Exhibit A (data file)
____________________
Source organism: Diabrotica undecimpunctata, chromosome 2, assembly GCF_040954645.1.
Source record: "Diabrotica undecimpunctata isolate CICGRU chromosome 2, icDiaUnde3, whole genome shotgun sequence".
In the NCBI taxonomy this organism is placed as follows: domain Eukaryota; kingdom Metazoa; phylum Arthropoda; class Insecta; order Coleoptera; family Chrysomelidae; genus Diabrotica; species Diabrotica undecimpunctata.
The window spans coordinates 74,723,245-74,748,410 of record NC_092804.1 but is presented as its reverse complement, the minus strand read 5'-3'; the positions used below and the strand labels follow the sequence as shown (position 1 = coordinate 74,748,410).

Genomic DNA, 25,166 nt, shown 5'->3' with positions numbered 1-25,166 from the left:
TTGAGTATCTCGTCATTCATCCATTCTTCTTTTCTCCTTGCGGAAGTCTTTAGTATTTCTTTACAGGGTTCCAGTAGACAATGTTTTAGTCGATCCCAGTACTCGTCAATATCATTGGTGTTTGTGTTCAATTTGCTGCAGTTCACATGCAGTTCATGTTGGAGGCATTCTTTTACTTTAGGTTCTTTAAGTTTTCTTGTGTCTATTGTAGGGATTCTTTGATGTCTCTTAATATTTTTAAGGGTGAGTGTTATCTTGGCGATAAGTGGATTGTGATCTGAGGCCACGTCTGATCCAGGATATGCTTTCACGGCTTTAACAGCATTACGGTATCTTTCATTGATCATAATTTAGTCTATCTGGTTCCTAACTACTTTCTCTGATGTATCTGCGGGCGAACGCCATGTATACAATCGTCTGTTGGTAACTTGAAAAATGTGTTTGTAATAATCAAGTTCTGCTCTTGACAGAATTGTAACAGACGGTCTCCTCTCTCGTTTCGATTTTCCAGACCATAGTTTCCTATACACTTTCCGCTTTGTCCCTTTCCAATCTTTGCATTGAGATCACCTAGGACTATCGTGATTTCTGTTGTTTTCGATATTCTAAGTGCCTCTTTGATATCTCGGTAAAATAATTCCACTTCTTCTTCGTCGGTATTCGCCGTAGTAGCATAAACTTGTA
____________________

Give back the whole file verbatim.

Source organism: Diabrotica undecimpunctata, chromosome 2, assembly GCF_040954645.1.
Source record: "Diabrotica undecimpunctata isolate CICGRU chromosome 2, icDiaUnde3, whole genome shotgun sequence".
In the NCBI taxonomy this organism is placed as follows: domain Eukaryota; kingdom Metazoa; phylum Arthropoda; class Insecta; order Coleoptera; family Chrysomelidae; genus Diabrotica; species Diabrotica undecimpunctata.
The window spans coordinates 74,723,245-74,748,410 of record NC_092804.1 but is presented as its reverse complement, the minus strand read 5'-3'; the positions used below and the strand labels follow the sequence as shown (position 1 = coordinate 74,748,410).

Genomic DNA, 25,166 nt, shown 5'->3' with positions numbered 1-25,166 from the left:
TTGAGTATCTCGTCATTCATCCATTCTTCTTTTCTCCTTGCGGAAGTCTTTAGTATTTCTTTACAGGGTTCCAGTAGACAATGTTTTAGTCGATCCCAGTACTCGTCAATATCATTGGTGTTTGTGTTCAATTTGCTGCAGTTCACATGCAGTTCATGTTGGAGGCATTCTTTTACTTTAGGTTCTTTAAGTTTTCTTGTGTCTATTGTAGGGATTCTTTGATGTCTCTTAATATTTTTAAGGGTGAGTGTTATCTTGGCGATAAGTGGATTGTGATCTGAGGCCACGTCTGATCCAGGATATGCTTTCACGGCTTTAACAGCATTACGGTATCTTTCATTGATCATAATTTAGTCTATCTGGTTCCTAACTACTTTCTCTGATGTATCTGCGGGCGAACGCCATGTATACAATCGTCTGTTGGTAACTTGAAAAATGTGTTTGTAATAATCAAGTTCTGCTCTTGACAGAATTGTAACAGACGGTCTCCTCTCTCGTTTCGATTTTCCAGACCATAGTTTCCTATACACTTTCCGCTTTGTCCCTTTCCAATCTTTGCATTGAGATCACCTAGGACTATCGTGATTTCTGTTGTTTTCGATATTCTAAGTGCCTCTTTGATATCTCGGTAAAATAATTCCACTTCTTCTTCGTCGGTATTCGCCGTAGTAGCATAAACTTGTA